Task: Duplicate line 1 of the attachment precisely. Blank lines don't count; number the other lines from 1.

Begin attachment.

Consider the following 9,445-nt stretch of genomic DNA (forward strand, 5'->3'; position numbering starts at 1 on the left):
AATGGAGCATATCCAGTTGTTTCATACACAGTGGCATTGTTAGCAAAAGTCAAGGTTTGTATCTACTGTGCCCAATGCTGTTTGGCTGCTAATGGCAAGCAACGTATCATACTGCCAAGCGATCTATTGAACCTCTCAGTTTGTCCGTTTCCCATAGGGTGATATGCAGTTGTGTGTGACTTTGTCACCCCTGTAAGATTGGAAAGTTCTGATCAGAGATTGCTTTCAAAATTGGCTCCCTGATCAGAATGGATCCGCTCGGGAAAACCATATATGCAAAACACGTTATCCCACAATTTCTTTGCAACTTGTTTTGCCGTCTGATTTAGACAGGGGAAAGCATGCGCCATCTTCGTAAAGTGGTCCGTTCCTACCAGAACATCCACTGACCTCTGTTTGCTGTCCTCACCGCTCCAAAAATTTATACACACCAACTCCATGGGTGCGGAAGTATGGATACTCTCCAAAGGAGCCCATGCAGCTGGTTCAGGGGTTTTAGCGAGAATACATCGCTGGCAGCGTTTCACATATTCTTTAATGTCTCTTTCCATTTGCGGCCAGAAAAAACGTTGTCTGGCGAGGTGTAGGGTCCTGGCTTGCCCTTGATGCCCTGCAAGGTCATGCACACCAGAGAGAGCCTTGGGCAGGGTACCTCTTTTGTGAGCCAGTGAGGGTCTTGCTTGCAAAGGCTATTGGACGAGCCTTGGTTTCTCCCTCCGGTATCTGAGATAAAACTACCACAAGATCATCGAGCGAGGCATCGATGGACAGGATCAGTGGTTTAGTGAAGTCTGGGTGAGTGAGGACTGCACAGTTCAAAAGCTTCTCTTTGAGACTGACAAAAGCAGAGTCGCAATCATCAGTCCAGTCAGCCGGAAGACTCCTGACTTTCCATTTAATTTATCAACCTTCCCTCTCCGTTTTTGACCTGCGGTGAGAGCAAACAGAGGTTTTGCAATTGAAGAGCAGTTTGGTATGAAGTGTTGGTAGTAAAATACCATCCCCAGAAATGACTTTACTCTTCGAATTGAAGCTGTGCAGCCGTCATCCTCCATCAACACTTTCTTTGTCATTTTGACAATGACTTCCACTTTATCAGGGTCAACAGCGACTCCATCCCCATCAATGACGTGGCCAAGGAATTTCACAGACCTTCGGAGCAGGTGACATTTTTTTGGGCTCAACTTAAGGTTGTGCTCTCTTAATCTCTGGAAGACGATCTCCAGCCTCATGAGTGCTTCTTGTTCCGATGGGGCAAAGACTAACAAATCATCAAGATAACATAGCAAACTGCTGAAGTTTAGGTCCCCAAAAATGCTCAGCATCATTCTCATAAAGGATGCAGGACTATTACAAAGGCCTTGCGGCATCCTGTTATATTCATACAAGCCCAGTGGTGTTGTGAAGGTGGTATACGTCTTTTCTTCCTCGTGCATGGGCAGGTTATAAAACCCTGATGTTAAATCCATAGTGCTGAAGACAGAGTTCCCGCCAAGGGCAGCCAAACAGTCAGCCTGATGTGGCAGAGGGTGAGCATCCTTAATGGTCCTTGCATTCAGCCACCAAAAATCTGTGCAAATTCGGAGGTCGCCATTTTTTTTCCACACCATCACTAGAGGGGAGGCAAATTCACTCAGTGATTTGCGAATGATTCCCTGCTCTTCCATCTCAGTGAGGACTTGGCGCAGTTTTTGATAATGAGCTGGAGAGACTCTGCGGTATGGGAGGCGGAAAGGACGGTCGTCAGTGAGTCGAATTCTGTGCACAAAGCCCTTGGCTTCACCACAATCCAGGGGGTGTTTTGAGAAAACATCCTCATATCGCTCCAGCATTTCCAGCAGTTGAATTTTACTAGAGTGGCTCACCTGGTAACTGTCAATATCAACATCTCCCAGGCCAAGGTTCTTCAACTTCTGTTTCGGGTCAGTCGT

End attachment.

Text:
Consider the following 9,445-nt stretch of genomic DNA (forward strand, 5'->3'; position numbering starts at 1 on the left):